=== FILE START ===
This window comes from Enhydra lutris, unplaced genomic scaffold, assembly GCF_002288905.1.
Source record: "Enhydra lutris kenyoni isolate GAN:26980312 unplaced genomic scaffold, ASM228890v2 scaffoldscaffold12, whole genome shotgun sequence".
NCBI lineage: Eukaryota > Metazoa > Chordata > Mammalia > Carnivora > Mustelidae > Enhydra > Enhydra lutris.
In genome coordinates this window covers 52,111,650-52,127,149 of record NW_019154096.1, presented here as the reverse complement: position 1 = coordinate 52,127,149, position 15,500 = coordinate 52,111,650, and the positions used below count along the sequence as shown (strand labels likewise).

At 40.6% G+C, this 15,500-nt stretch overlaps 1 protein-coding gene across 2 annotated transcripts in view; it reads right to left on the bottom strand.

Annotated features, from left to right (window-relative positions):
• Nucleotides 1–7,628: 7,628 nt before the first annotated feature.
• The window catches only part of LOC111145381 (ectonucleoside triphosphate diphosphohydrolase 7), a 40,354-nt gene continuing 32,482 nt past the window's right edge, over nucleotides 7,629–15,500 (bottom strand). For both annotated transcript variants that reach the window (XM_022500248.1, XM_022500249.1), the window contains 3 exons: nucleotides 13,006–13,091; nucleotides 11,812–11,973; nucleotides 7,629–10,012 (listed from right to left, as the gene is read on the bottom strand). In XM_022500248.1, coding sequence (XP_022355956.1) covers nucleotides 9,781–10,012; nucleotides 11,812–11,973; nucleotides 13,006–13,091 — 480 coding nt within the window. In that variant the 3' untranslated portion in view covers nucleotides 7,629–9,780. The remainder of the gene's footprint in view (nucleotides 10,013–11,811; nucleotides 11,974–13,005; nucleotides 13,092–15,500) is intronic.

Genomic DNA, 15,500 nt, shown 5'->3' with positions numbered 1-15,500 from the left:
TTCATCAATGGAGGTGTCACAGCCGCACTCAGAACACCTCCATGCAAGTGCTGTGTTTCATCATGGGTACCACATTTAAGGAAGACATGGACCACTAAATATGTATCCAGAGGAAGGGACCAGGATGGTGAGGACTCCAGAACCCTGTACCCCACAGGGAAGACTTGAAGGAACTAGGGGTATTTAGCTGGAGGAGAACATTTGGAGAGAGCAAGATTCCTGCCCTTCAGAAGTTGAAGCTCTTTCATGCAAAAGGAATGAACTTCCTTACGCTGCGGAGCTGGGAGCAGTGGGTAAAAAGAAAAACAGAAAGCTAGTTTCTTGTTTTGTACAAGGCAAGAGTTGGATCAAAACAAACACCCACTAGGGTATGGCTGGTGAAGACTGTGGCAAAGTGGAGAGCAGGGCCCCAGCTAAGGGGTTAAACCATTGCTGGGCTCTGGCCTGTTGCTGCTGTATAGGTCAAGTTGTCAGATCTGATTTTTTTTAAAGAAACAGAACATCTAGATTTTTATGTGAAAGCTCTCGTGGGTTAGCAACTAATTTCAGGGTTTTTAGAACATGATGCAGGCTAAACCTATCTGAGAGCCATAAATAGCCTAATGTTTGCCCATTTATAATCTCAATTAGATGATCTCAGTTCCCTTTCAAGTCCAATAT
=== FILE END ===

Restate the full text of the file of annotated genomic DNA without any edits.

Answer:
This window comes from Enhydra lutris, unplaced genomic scaffold, assembly GCF_002288905.1.
Source record: "Enhydra lutris kenyoni isolate GAN:26980312 unplaced genomic scaffold, ASM228890v2 scaffoldscaffold12, whole genome shotgun sequence".
NCBI lineage: Eukaryota > Metazoa > Chordata > Mammalia > Carnivora > Mustelidae > Enhydra > Enhydra lutris.
In genome coordinates this window covers 52,111,650-52,127,149 of record NW_019154096.1, presented here as the reverse complement: position 1 = coordinate 52,127,149, position 15,500 = coordinate 52,111,650, and the positions used below count along the sequence as shown (strand labels likewise).

At 40.6% G+C, this 15,500-nt stretch overlaps 1 protein-coding gene across 2 annotated transcripts in view; it reads right to left on the bottom strand.

Annotated features, from left to right (window-relative positions):
• Nucleotides 1–7,628: 7,628 nt before the first annotated feature.
• The window catches only part of LOC111145381 (ectonucleoside triphosphate diphosphohydrolase 7), a 40,354-nt gene continuing 32,482 nt past the window's right edge, over nucleotides 7,629–15,500 (bottom strand). For both annotated transcript variants that reach the window (XM_022500248.1, XM_022500249.1), the window contains 3 exons: nucleotides 13,006–13,091; nucleotides 11,812–11,973; nucleotides 7,629–10,012 (listed from right to left, as the gene is read on the bottom strand). In XM_022500248.1, coding sequence (XP_022355956.1) covers nucleotides 9,781–10,012; nucleotides 11,812–11,973; nucleotides 13,006–13,091 — 480 coding nt within the window. In that variant the 3' untranslated portion in view covers nucleotides 7,629–9,780. The remainder of the gene's footprint in view (nucleotides 10,013–11,811; nucleotides 11,974–13,005; nucleotides 13,092–15,500) is intronic.

Genomic DNA, 15,500 nt, shown 5'->3' with positions numbered 1-15,500 from the left:
TTCATCAATGGAGGTGTCACAGCCGCACTCAGAACACCTCCATGCAAGTGCTGTGTTTCATCATGGGTACCACATTTAAGGAAGACATGGACCACTAAATATGTATCCAGAGGAAGGGACCAGGATGGTGAGGACTCCAGAACCCTGTACCCCACAGGGAAGACTTGAAGGAACTAGGGGTATTTAGCTGGAGGAGAACATTTGGAGAGAGCAAGATTCCTGCCCTTCAGAAGTTGAAGCTCTTTCATGCAAAAGGAATGAACTTCCTTACGCTGCGGAGCTGGGAGCAGTGGGTAAAAAGAAAAACAGAAAGCTAGTTTCTTGTTTTGTACAAGGCAAGAGTTGGATCAAAACAAACACCCACTAGGGTATGGCTGGTGAAGACTGTGGCAAAGTGGAGAGCAGGGCCCCAGCTAAGGGGTTAAACCATTGCTGGGCTCTGGCCTGTTGCTGCTGTATAGGTCAAGTTGTCAGATCTGATTTTTTTTAAAGAAACAGAACATCTAGATTTTTATGTGAAAGCTCTCGTGGGTTAGCAACTAATTTCAGGGTTTTTAGAACATGATGCAGGCTAAACCTATCTGAGAGCCATAAATAGCCTAATGTTTGCCCATTTATAATCTCAATTAGATGATCTCAGTTCCCTTTCAAGTCCAATAT